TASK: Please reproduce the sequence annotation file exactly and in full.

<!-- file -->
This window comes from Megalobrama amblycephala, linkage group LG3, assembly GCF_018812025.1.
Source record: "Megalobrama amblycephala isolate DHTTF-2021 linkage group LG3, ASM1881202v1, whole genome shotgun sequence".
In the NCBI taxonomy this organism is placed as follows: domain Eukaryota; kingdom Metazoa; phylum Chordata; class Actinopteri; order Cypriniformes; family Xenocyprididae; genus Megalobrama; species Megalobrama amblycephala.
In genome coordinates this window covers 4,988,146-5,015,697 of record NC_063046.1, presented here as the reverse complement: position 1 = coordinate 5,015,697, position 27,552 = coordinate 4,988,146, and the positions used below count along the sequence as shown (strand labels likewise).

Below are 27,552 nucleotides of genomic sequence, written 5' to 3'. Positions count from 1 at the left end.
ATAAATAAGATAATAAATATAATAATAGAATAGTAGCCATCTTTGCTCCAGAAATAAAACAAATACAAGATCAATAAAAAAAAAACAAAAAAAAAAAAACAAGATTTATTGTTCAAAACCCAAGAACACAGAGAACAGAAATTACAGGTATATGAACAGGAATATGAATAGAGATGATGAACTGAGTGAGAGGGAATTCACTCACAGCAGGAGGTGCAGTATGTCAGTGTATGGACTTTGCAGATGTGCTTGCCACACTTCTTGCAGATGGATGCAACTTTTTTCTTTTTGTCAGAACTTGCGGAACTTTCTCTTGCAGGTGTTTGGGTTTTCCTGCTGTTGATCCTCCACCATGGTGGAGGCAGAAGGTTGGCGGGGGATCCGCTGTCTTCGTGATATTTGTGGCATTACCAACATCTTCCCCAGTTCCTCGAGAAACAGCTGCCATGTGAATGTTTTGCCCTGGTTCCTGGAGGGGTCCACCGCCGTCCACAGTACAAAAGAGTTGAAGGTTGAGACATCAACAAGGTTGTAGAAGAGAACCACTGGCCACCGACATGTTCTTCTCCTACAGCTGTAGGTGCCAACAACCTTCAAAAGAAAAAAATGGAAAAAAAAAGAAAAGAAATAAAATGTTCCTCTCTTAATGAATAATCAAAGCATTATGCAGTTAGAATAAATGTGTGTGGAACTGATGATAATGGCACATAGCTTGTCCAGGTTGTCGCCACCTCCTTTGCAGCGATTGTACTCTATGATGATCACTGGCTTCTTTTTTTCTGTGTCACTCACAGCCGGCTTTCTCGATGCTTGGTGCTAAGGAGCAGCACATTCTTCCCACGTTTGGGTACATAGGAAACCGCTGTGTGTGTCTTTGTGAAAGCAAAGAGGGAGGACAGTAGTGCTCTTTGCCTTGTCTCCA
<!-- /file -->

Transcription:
This window comes from Megalobrama amblycephala, linkage group LG3, assembly GCF_018812025.1.
Source record: "Megalobrama amblycephala isolate DHTTF-2021 linkage group LG3, ASM1881202v1, whole genome shotgun sequence".
In the NCBI taxonomy this organism is placed as follows: domain Eukaryota; kingdom Metazoa; phylum Chordata; class Actinopteri; order Cypriniformes; family Xenocyprididae; genus Megalobrama; species Megalobrama amblycephala.
In genome coordinates this window covers 4,988,146-5,015,697 of record NC_063046.1, presented here as the reverse complement: position 1 = coordinate 5,015,697, position 27,552 = coordinate 4,988,146, and the positions used below count along the sequence as shown (strand labels likewise).

Below are 27,552 nucleotides of genomic sequence, written 5' to 3'. Positions count from 1 at the left end.
ATAAATAAGATAATAAATATAATAATAGAATAGTAGCCATCTTTGCTCCAGAAATAAAACAAATACAAGATCAATAAAAAAAAAACAAAAAAAAAAAAACAAGATTTATTGTTCAAAACCCAAGAACACAGAGAACAGAAATTACAGGTATATGAACAGGAATATGAATAGAGATGATGAACTGAGTGAGAGGGAATTCACTCACAGCAGGAGGTGCAGTATGTCAGTGTATGGACTTTGCAGATGTGCTTGCCACACTTCTTGCAGATGGATGCAACTTTTTTCTTTTTGTCAGAACTTGCGGAACTTTCTCTTGCAGGTGTTTGGGTTTTCCTGCTGTTGATCCTCCACCATGGTGGAGGCAGAAGGTTGGCGGGGGATCCGCTGTCTTCGTGATATTTGTGGCATTACCAACATCTTCCCCAGTTCCTCGAGAAACAGCTGCCATGTGAATGTTTTGCCCTGGTTCCTGGAGGGGTCCACCGCCGTCCACAGTACAAAAGAGTTGAAGGTTGAGACATCAACAAGGTTGTAGAAGAGAACCACTGGCCACCGACATGTTCTTCTCCTACAGCTGTAGGTGCCAACAACCTTCAAAAGAAAAAAATGGAAAAAAAAAGAAAAGAAATAAAATGTTCCTCTCTTAATGAATAATCAAAGCATTATGCAGTTAGAATAAATGTGTGTGGAACTGATGATAATGGCACATAGCTTGTCCAGGTTGTCGCCACCTCCTTTGCAGCGATTGTACTCTATGATGATCACTGGCTTCTTTTTTTCTGTGTCACTCACAGCCGGCTTTCTCGATGCTTGGTGCTAAGGAGCAGCACATTCTTCCCACGTTTGGGTACATAGGAAACCGCTGTGTGTGTCTTTGTGAAAGCAAAGAGGGAGGACAGTAGTGCTCTTTGCCTTGTCTCCA